8. Nov 24, 2004 #7
    Doc Al. One more comment. I read a little bit about bouyancy and fluid displacement. Does this tie into question #9?
     
  9. Nov 24, 2004 #8
    P is pressure (Pa), V is volume (L), T is temperature (must be in Kelvin), n is the amount of gas in moles, and R is the universal gas constant, 8.314 (figure out the units from the rest).

    http://en.wikipedia.org/wiki/Universal_gas_equation
     
  10. Nov 24, 2004 #9

    Doc Al

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    Staff: Mentor

    Don't you have a textbook? Look here: http://hyperphysics.phy-astr.gsu.edu/hbase/kinetic/idegas.html#c1
    If your tutorial doesn't discuss buoyant force, why is there a question on it? The buoyant force is the net upward force that a fluid exerts on a submerged object (due to pressure differences in the fluid); Archimedes's principle says that the buoyant force equals the weight of the displaced fluid. Since both cubes displace the same volume of fluid, they experience the same buoyant force.
    Right. All the other answers have to do with pressure differences in moving fluids, which is what the "Bernoulli effect" deals with. The floating iceberg is an example of buoyancy due to the density of the ice being less than that of water.
    Absolutely.
     
  11. Nov 24, 2004 #10
    Thanks again for all of your assistance. I think that I understand most of these concepts. I will continue to review before proceeding further. Also, there is no text with this on-line course. However, there is a workbook to write notes and solve some problems. My statement to you was that the module did not give an equation for the bouyant force that ponjavic mentioned in thread #4. It certainly discussed buoyancy, displacement and Arcamede's Principle. Have a good day and talk with you again soon. Tks.
     
  12. Nov 24, 2004 #11
    I apologize a bit physicsnovice, I was just blasting out ideas, in Sweden we also call it archimedes principle but since you mentioned bouyancy I just guessed that there was an equation for bouyancy, and when it comes to question 10 you solved it quite neatly, bernoulli's equation speaks of exactly what you mentioned, you can think that all of the; plane, baseball, tarpaulins are cutting through the air while the iceberg is floating. I would recommend just taking a peek at how planes fly at www.howstuffworks.com if you are interested in fluids, it's a quite fundamental thing to know and can be understood without dwelving too deeply into bernoulli's equation.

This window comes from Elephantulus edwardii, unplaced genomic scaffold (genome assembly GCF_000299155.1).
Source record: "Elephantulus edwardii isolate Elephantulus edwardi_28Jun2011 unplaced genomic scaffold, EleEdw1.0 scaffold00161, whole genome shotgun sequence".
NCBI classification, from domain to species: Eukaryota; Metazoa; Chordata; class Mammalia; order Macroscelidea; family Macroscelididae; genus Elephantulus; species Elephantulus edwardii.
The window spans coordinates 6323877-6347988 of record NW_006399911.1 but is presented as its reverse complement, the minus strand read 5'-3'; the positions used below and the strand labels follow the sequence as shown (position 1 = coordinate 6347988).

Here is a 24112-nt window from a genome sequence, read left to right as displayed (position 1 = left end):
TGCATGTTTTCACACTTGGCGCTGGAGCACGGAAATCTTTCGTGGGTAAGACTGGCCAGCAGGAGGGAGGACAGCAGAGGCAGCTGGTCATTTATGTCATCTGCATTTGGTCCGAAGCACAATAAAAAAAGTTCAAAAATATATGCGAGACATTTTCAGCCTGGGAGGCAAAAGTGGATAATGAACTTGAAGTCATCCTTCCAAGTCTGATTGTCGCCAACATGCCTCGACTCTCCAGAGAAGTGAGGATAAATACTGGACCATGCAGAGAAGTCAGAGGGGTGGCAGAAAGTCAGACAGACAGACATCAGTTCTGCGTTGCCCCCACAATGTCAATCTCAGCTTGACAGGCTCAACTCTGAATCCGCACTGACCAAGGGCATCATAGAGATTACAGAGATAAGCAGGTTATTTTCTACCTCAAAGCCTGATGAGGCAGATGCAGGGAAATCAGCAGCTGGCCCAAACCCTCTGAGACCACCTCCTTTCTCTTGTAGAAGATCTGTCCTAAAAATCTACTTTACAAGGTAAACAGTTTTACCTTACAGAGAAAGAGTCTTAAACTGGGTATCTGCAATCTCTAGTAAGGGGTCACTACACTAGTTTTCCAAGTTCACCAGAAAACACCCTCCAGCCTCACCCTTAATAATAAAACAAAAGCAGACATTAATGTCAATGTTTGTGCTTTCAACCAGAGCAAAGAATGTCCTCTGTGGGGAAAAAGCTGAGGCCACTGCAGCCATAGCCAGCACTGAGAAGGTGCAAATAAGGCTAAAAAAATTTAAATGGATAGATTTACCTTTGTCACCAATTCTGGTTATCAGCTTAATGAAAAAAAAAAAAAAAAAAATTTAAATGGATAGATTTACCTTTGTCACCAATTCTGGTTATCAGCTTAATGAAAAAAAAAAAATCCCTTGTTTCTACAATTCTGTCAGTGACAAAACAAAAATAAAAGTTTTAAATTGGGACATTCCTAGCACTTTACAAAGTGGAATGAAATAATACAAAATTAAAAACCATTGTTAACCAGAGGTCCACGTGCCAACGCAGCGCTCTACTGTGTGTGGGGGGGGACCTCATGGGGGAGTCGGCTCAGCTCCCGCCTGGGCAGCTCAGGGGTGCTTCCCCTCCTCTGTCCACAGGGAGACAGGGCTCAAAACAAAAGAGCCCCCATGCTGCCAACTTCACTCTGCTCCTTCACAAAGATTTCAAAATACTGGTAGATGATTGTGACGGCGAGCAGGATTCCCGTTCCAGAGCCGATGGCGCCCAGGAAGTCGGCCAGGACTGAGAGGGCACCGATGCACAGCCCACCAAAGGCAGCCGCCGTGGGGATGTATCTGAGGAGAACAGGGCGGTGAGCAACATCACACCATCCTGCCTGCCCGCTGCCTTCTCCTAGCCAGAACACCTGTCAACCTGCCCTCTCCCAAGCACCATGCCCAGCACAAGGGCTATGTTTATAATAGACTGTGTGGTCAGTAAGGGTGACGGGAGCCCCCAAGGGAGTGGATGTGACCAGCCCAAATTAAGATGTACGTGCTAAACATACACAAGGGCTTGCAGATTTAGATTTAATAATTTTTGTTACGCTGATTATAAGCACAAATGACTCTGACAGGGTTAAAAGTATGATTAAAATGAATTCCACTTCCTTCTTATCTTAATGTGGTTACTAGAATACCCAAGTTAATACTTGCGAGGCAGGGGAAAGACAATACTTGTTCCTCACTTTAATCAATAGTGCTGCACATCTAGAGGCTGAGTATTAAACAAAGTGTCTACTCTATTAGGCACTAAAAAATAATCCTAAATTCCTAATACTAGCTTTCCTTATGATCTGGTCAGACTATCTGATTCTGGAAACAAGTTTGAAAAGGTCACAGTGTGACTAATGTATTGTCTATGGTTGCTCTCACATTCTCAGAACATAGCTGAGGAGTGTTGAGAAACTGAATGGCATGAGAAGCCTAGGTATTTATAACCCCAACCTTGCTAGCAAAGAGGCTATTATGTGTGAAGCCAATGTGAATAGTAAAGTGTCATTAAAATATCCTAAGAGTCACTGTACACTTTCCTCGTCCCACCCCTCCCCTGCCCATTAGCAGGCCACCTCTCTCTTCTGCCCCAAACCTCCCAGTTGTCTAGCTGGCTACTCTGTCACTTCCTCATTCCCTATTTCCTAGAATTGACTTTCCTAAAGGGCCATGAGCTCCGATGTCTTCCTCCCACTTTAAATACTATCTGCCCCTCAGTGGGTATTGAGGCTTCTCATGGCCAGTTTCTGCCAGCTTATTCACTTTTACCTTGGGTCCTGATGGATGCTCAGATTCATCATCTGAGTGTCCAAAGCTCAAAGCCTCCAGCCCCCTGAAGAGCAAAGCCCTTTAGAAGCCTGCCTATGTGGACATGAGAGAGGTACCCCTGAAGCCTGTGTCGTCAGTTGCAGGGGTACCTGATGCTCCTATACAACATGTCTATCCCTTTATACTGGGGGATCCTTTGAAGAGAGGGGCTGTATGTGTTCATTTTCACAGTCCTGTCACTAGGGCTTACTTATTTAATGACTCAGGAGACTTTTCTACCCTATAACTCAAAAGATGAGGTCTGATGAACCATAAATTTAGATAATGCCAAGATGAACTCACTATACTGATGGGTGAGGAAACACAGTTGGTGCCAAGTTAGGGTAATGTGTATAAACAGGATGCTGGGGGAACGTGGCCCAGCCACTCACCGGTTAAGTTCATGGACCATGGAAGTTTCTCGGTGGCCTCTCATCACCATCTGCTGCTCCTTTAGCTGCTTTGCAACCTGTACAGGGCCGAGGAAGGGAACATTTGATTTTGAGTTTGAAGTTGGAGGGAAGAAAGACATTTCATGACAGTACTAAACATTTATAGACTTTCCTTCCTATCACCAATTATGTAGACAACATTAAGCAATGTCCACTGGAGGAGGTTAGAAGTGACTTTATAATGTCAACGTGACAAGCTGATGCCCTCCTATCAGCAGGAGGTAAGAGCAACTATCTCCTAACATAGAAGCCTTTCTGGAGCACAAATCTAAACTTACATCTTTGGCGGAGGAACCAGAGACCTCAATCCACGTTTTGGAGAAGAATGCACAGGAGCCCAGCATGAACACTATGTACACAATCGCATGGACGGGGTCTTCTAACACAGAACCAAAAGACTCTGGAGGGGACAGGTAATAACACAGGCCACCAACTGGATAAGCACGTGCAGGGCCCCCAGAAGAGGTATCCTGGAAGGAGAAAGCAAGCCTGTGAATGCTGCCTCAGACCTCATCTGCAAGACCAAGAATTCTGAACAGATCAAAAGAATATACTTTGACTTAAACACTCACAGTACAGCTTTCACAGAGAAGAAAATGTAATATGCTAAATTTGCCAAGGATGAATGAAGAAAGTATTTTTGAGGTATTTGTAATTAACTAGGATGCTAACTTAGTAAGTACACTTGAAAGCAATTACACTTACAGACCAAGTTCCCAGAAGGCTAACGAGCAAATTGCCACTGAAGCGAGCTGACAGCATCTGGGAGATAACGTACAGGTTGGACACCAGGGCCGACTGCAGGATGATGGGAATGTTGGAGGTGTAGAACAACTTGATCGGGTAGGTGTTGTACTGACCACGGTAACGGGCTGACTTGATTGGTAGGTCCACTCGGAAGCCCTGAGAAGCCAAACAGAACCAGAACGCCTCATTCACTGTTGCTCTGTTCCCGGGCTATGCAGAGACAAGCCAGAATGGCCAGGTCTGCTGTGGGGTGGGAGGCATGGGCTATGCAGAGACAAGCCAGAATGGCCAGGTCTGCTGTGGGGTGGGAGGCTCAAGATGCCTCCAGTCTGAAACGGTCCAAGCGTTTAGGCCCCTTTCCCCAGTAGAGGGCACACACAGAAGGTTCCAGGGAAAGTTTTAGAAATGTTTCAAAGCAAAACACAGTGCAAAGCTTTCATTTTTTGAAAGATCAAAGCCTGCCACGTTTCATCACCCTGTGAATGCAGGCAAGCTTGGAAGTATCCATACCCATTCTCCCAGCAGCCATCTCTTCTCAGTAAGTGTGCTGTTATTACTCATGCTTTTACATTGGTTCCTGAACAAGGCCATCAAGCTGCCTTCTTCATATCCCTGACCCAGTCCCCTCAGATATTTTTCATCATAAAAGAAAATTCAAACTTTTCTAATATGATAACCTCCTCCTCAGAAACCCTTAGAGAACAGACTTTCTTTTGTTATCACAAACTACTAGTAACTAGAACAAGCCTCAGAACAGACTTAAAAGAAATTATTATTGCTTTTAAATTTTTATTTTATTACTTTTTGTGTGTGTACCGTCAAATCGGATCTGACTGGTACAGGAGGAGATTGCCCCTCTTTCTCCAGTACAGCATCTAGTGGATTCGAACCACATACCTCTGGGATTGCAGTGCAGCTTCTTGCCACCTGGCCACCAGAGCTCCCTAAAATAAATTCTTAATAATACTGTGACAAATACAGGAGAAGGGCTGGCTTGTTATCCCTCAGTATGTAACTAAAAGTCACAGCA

As I am still in high school maybe I shouldn't even be trying to help as I might only confuse but I hope you got it together ;)
     
  13. Nov 30, 2004 #12
    hey, i'm fairly new to the board and came across Novice's questions and realized he is pretty much up to the same part of his physics course as i am, so we have similar HW questions...
    i have a few similar questions, could u help me out in the same way, like w/ a lil explanation of why its wrong/right, etc? I'd appreciate it since i'm barely getting some concepts :rolleyes:

    1.) Imagine your in a fluid at rest, in which direction can you move without the pressure changing?
    a.- horizontal
    b.- down
    c.- up
    d.- pressure doesnt change as you move in any of these directions*

    2.) Water barometer reads 10m today, whats the pressure at the bottom of a 20m deep pool?
    a.- 4atm
    b.- 3atm
    c.- 2atm
    d.- 1atm

    ^this one i have right at the tip of my tongue, but i'm not sure about this one part. is there a specific formula you would use for this? i think i'm just skipping right past it without realizing while i read my textbook...
    this is probyably my easiest question in a while and i dunno why its bothering me so much... :redface:
     
    Last edited: Nov 30, 2004
  14. Nov 30, 2004 #13
    oh sorry, just wanted to say thanks to any help you guys got...
    i'm a physics amateur so i appreciate it
     
  15. Nov 30, 2004 #14

    Doc Al

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    Incorrect. Is the pressure 1 foot below the ocean surface equal to the pressure 1000 feet below?

    What does a barometer measure?
     
  16. Nov 30, 2004 #15
    ooo, i'm an idiot, the answers horizontal, because pressure doesnt change left to right, but changes vertically...wow, i think THAT was the easiest one...

    anyways, for the second one, a barometer measures pressure in the atmosphere or air pressure
     
  17. Nov 30, 2004 #16

    Doc Al

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    Staff: Mentor

    Right.
    Right! So now you know that atmospheric pressure equals the pressure of 10 m of water. So... what's the total pressure at the bottom of that pool?
     
  18. Nov 30, 2004 #17
    oooo, so thats like 1atmophere = 10m of water?
    so at 20m deep, the answer should b 2atm
     
  19. Nov 30, 2004 #18

    Doc Al

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    Staff: Mentor

    Exactly.
    The pressure from 20m of water equals 2 atm. But don't forget to add the pressure of the atmosphere itself: Total pressure at a depth of 20m = 3 atm.
     
  20. Nov 30, 2004 #19
    oooo, i got it... :rolleyes: its always so annoying how easy the answers are sometimes, just need to use a little more logic.
    THANKS ALOT,Doc! I'm glad I joined when i did. Its helped
     
    Last edited: Nov 30, 2004